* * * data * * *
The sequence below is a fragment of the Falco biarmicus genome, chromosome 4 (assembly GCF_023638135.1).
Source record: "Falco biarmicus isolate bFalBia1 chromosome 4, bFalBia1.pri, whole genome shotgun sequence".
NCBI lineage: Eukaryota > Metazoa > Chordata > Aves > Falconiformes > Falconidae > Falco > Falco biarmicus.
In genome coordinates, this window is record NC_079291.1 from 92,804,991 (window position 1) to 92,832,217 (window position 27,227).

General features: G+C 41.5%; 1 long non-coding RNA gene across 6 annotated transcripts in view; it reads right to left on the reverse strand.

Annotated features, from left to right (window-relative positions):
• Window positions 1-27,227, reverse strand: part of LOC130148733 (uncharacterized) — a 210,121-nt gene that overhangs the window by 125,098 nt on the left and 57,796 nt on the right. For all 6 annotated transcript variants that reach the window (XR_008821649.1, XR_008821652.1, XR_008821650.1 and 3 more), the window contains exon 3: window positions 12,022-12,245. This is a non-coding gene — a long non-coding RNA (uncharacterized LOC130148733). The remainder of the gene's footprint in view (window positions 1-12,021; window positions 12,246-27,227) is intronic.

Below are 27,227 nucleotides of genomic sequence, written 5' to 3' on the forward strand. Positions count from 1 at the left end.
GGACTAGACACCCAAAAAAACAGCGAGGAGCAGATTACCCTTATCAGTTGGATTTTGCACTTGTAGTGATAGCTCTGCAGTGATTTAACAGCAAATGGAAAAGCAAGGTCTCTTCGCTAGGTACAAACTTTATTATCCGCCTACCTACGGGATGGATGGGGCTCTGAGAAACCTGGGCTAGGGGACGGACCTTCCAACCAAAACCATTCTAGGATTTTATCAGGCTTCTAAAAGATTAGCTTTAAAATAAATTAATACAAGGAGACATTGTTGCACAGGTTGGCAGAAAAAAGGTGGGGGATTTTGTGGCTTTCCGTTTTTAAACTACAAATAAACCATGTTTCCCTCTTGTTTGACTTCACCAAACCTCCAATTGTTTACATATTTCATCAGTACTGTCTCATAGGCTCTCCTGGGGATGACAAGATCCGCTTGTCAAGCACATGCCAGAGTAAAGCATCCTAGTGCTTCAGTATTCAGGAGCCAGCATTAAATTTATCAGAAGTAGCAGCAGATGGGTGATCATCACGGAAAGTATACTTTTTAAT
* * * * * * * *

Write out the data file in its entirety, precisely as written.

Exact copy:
The sequence below is a fragment of the Falco biarmicus genome, chromosome 4 (assembly GCF_023638135.1).
Source record: "Falco biarmicus isolate bFalBia1 chromosome 4, bFalBia1.pri, whole genome shotgun sequence".
NCBI lineage: Eukaryota > Metazoa > Chordata > Aves > Falconiformes > Falconidae > Falco > Falco biarmicus.
In genome coordinates, this window is record NC_079291.1 from 92,804,991 (window position 1) to 92,832,217 (window position 27,227).

General features: G+C 41.5%; 1 long non-coding RNA gene across 6 annotated transcripts in view; it reads right to left on the reverse strand.

Annotated features, from left to right (window-relative positions):
• Window positions 1-27,227, reverse strand: part of LOC130148733 (uncharacterized) — a 210,121-nt gene that overhangs the window by 125,098 nt on the left and 57,796 nt on the right. For all 6 annotated transcript variants that reach the window (XR_008821649.1, XR_008821652.1, XR_008821650.1 and 3 more), the window contains exon 3: window positions 12,022-12,245. This is a non-coding gene — a long non-coding RNA (uncharacterized LOC130148733). The remainder of the gene's footprint in view (window positions 1-12,021; window positions 12,246-27,227) is intronic.

Below are 27,227 nucleotides of genomic sequence, written 5' to 3' on the forward strand. Positions count from 1 at the left end.
GGACTAGACACCCAAAAAAACAGCGAGGAGCAGATTACCCTTATCAGTTGGATTTTGCACTTGTAGTGATAGCTCTGCAGTGATTTAACAGCAAATGGAAAAGCAAGGTCTCTTCGCTAGGTACAAACTTTATTATCCGCCTACCTACGGGATGGATGGGGCTCTGAGAAACCTGGGCTAGGGGACGGACCTTCCAACCAAAACCATTCTAGGATTTTATCAGGCTTCTAAAAGATTAGCTTTAAAATAAATTAATACAAGGAGACATTGTTGCACAGGTTGGCAGAAAAAAGGTGGGGGATTTTGTGGCTTTCCGTTTTTAAACTACAAATAAACCATGTTTCCCTCTTGTTTGACTTCACCAAACCTCCAATTGTTTACATATTTCATCAGTACTGTCTCATAGGCTCTCCTGGGGATGACAAGATCCGCTTGTCAAGCACATGCCAGAGTAAAGCATCCTAGTGCTTCAGTATTCAGGAGCCAGCATTAAATTTATCAGAAGTAGCAGCAGATGGGTGATCATCACGGAAAGTATACTTTTTAAT